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Carrington
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"The Midnight Ride of Paul Revere"

Sun Mar 27, 2011 3:02 pm

... No, this post belongs in the AACW thread.

There's a neat piece in American Scholar about Henry Wadsworth Longfellow's poem on Paul Revere.

The poem is the sort of thing my dad would recite for me -- to show the rigor of his schooling: I don't think we memorize that bit of doggerel in New England middle schools any more.

Funny thing: nobody pointed out that Longfellow wrote the poem in 1860-1861, a particularly pregnant moment to be writing poems about 'fear, fire, and foes.'

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Pat "Stonewall" Cleburne
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Wed Mar 30, 2011 7:46 am

Why would kids need to memorize anything? We've got phones and Ipads and computers. :blink:

Anyway, this reminded me about another Paul Revere like ride, Sybil Ludington:
http://www.smithsoniansource.org/display/lesson/viewdetails.aspx?LessonPlanId=1022&LessonId=1113

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Carrington
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Wed Mar 30, 2011 4:08 pm

Well that's part of the funny thing:

Contra Longfellow, Paul Revere got lost and really didn't accomplish that much of anything.

Before Longfellow wrote his poem about how Revere rode from Boston, warning Massachusetts minutemen that the redcoats were coming, Revere wasn’t known for his ride (his obituary didn’t even mention it).


It's kind of like Ageod using Pinkerton -- about the same historical impact -- as the Union spy.
In 1896, Century Magazine published a parody—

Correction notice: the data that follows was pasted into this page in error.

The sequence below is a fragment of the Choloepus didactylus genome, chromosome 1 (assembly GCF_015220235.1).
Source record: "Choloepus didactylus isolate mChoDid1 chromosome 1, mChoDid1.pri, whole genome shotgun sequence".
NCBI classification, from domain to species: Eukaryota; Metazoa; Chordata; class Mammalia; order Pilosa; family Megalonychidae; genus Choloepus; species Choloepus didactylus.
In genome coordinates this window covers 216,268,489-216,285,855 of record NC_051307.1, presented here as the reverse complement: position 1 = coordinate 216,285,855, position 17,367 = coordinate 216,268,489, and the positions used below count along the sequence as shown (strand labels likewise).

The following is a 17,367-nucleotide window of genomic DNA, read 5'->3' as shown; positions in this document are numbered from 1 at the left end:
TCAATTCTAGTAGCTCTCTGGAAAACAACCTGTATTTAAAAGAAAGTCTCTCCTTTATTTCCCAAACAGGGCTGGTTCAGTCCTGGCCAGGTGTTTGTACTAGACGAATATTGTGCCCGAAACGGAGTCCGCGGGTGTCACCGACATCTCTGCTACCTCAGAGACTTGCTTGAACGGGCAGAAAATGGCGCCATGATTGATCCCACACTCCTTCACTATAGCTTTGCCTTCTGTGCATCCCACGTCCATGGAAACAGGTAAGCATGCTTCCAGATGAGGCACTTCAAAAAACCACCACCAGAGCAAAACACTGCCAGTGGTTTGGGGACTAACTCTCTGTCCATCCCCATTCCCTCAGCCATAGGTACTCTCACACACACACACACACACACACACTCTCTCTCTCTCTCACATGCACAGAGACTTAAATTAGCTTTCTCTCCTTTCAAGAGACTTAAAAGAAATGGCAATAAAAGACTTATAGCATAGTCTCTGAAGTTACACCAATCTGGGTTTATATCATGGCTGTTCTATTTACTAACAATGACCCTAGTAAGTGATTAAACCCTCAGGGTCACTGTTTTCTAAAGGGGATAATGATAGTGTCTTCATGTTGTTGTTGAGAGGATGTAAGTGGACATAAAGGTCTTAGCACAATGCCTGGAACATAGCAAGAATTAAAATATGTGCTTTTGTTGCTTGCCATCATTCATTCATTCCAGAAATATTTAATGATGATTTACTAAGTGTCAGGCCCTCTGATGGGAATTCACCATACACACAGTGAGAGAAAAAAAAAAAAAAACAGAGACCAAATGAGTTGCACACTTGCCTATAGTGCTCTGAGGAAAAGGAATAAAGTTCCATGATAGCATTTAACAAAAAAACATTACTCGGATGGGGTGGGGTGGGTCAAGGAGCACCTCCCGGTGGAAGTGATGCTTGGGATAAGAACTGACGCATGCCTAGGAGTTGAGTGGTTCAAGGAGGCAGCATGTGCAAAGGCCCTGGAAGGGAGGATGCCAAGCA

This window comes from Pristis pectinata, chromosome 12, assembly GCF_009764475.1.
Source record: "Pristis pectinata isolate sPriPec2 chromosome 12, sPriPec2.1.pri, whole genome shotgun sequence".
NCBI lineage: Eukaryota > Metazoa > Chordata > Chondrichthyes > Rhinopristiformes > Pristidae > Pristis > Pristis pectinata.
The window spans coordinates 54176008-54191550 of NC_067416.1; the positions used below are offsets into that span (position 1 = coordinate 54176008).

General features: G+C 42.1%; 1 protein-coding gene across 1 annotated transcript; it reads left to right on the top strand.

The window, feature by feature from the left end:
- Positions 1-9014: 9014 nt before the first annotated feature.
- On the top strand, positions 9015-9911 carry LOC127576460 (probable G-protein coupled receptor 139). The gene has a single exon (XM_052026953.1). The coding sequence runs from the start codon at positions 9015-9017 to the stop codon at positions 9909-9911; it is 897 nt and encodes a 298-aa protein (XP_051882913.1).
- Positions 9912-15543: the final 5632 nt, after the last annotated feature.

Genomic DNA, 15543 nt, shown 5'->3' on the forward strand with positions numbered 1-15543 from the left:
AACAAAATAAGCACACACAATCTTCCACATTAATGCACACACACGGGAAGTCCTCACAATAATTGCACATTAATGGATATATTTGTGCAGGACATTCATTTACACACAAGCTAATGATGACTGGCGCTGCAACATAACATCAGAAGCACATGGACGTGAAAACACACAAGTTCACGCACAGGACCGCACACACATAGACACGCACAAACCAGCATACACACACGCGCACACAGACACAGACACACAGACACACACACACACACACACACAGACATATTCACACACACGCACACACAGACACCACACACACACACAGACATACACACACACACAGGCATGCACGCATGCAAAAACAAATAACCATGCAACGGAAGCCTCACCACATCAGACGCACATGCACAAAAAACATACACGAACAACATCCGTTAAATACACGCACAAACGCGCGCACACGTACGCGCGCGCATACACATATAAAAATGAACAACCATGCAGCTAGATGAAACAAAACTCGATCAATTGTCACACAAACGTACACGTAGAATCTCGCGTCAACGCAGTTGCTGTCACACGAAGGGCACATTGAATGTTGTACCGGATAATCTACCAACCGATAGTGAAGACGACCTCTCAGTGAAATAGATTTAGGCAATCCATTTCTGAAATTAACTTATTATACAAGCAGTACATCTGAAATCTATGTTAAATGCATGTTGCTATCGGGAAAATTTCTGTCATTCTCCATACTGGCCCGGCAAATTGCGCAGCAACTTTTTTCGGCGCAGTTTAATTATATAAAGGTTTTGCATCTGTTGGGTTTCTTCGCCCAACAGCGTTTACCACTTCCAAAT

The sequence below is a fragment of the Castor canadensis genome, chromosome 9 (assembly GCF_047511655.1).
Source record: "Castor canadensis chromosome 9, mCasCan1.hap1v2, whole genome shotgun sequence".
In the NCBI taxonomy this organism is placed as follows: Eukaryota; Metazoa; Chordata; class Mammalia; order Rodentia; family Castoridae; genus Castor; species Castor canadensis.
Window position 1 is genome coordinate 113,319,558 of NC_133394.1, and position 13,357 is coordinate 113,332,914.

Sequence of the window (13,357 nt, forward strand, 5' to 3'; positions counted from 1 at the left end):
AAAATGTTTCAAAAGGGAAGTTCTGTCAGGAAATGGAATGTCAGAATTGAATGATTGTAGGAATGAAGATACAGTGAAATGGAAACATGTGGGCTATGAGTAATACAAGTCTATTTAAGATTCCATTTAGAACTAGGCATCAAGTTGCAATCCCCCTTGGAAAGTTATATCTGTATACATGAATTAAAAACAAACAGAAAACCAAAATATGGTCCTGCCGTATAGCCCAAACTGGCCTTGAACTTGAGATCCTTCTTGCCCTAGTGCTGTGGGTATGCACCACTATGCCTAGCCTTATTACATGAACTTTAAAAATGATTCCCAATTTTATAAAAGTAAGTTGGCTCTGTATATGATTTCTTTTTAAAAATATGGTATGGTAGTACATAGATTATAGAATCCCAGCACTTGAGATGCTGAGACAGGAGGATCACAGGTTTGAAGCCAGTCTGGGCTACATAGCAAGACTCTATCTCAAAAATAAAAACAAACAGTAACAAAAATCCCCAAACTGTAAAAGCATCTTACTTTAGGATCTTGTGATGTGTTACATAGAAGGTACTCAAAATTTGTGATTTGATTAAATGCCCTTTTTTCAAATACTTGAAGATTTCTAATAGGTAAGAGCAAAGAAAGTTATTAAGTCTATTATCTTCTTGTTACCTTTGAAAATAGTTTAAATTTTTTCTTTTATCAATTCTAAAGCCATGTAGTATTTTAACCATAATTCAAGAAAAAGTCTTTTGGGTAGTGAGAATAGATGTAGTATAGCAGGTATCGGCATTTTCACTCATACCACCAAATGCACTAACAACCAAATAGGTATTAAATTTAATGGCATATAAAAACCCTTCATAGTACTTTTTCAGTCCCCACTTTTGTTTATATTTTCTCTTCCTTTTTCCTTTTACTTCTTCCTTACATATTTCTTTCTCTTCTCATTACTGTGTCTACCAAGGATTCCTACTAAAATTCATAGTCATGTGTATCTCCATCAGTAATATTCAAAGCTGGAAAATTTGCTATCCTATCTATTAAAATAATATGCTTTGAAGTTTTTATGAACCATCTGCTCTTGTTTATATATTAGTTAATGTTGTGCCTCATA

’Tis all very well for the children to hear
Of the midnight ride of Paul Revere;
But why should my name be quite forgot,
Who rode as boldly and well, God wot?
Why should I ask? The reason is clear—
My name was Dawes and his Revere

—which is read aloud every year on the 19th of April on Cambridge Common, where brass horseshoes sunk into the pavement mark the path ridden by a man who had the bad luck to have a name that rhymes with everything grunting, earthy, and broken: jaws, caws, maws, paws, flaws. Poor Dawes.


But Longfellow was looking for a rhyming name to fit his verse -- Dawes was an 'also ran' in this category, and Ludington... not even a prayer. As to why Dawes got the backhand:

Paul Revere’s Ride” was published in The Atlantic Monthly in January 1861. The issue appeared on newsstands in Boston on December 20, the day South Carolina seceded from the Union. The poem was read at the time as a call to arms, rousing northerners to action, against what Charles Sumner called the Slaveocracy—“a warning voice” waking those who would concede to barbarism from what George Sumner called “their precious Sunday slumbers.” But the poem can also be read as concerning, not just the coming war, but slavery itself: “Paul Revere’s Ride” is, in one sense, a fugitive slave narrative.


Historical truth was, for Longfellow, of secondary importance to the events of his time.

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Ol' Choctaw
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Thu Mar 31, 2011 7:45 am

It is interesting that Longfellow used Revere as his subject. It could only be for the rhyme.

Revere as you should know was the man that night that was captured by the British. They let him go but kept the horse.

He was not well remembered in Massachusetts. In fact what Longfellow doesn't tell is that he was relieved from duty and dismissed from service for disobedience to orders, cowardice, and attempting to make off with the pay chest after the Penobscot Disaster. The Court Martial cleared him on the charges, he did have some important friends, but he was not reinstated, as it would seem he was entirely self serving and a difficult personality.

Longfellow’s grand father Wadsworth was the second in command on that expedition and would likely not have appreciated his use of Revere as his subject for the poem.


:D

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